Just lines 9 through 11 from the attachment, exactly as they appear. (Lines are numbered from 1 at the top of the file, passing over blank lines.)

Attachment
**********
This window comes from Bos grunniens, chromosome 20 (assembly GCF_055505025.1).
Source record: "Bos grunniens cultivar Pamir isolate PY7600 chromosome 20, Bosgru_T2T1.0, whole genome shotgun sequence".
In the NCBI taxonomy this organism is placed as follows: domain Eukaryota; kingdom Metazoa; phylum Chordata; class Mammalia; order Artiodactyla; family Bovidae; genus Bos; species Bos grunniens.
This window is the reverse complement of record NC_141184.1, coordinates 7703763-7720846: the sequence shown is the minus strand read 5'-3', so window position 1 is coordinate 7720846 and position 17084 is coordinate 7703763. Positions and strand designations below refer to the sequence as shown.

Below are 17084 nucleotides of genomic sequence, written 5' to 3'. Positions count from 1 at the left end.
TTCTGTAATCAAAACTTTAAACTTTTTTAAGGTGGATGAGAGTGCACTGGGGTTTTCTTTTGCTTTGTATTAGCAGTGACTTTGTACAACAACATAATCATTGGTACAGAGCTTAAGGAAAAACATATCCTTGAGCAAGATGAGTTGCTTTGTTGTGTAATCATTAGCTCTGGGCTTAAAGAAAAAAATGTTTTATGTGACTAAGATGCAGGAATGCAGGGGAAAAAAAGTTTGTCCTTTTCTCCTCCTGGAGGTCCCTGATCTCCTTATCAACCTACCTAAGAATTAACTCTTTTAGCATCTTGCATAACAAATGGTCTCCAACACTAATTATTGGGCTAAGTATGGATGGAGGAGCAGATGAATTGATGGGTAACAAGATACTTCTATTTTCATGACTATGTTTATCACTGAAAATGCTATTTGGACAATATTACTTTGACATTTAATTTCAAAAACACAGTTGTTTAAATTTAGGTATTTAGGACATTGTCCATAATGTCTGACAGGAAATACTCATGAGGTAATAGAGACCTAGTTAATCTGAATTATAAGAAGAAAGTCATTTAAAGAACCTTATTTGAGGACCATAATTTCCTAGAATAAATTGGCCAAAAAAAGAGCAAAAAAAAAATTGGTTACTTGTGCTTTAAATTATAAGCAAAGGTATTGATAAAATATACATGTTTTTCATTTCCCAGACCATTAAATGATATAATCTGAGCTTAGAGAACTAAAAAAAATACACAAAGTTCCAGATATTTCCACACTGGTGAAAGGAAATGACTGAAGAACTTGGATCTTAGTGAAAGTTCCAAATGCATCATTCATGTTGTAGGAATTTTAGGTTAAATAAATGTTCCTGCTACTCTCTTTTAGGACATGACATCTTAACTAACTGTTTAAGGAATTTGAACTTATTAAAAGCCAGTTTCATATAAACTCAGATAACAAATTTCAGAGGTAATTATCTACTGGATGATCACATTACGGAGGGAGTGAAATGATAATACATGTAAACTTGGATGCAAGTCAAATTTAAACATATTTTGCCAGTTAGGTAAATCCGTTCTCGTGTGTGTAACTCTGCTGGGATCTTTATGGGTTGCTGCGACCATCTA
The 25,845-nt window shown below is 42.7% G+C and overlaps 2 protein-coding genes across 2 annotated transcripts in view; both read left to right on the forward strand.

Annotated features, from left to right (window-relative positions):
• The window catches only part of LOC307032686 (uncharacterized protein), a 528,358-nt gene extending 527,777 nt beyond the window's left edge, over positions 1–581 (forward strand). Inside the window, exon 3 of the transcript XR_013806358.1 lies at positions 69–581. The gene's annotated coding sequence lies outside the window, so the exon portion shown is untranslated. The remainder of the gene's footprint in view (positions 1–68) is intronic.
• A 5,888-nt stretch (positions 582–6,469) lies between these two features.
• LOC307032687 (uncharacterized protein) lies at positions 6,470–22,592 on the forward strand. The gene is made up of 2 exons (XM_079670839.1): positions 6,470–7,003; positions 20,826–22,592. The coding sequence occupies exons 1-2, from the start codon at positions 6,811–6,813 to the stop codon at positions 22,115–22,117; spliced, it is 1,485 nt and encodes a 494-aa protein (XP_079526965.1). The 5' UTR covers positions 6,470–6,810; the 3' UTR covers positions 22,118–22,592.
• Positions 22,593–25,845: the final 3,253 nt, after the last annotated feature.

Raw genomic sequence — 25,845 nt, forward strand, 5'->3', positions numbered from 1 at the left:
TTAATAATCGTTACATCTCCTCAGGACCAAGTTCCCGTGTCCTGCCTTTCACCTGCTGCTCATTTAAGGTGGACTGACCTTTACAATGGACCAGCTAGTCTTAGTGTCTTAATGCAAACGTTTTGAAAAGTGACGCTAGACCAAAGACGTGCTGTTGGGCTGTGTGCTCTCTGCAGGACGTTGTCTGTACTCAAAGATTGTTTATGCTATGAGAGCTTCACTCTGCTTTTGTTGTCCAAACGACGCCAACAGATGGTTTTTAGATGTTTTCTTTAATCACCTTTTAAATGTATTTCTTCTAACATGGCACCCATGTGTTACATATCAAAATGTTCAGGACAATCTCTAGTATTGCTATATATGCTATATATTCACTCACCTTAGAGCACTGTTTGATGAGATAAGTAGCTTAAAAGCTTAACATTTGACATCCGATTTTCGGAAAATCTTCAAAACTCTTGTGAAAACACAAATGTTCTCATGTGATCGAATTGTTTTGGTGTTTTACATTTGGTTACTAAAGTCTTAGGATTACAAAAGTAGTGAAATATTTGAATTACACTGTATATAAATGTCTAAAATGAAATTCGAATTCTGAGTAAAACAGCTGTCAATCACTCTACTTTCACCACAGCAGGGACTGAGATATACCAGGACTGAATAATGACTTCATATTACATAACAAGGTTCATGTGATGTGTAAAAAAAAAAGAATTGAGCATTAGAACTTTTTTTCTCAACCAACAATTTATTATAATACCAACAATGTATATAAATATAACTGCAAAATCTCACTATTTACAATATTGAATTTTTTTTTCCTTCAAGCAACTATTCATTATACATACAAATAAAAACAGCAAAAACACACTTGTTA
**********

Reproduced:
• The window catches only part of LOC307032686 (uncharacterized protein), a 528,358-nt gene extending 527,777 nt beyond the window's left edge, over positions 1–581 (forward strand). Inside the window, exon 3 of the transcript XR_013806358.1 lies at positions 69–581. The gene's annotated coding sequence lies outside the window, so the exon portion shown is untranslated. The remainder of the gene's footprint in view (positions 1–68) is intronic.
• A 5,888-nt stretch (positions 582–6,469) lies between these two features.
• LOC307032687 (uncharacterized protein) lies at positions 6,470–22,592 on the forward strand. The gene is made up of 2 exons (XM_079670839.1): positions 6,470–7,003; positions 20,826–22,592. The coding sequence occupies exons 1-2, from the start codon at positions 6,811–6,813 to the stop codon at positions 22,115–22,117; spliced, it is 1,485 nt and encodes a 494-aa protein (XP_079526965.1). The 5' UTR covers positions 6,470–6,810; the 3' UTR covers positions 22,118–22,592.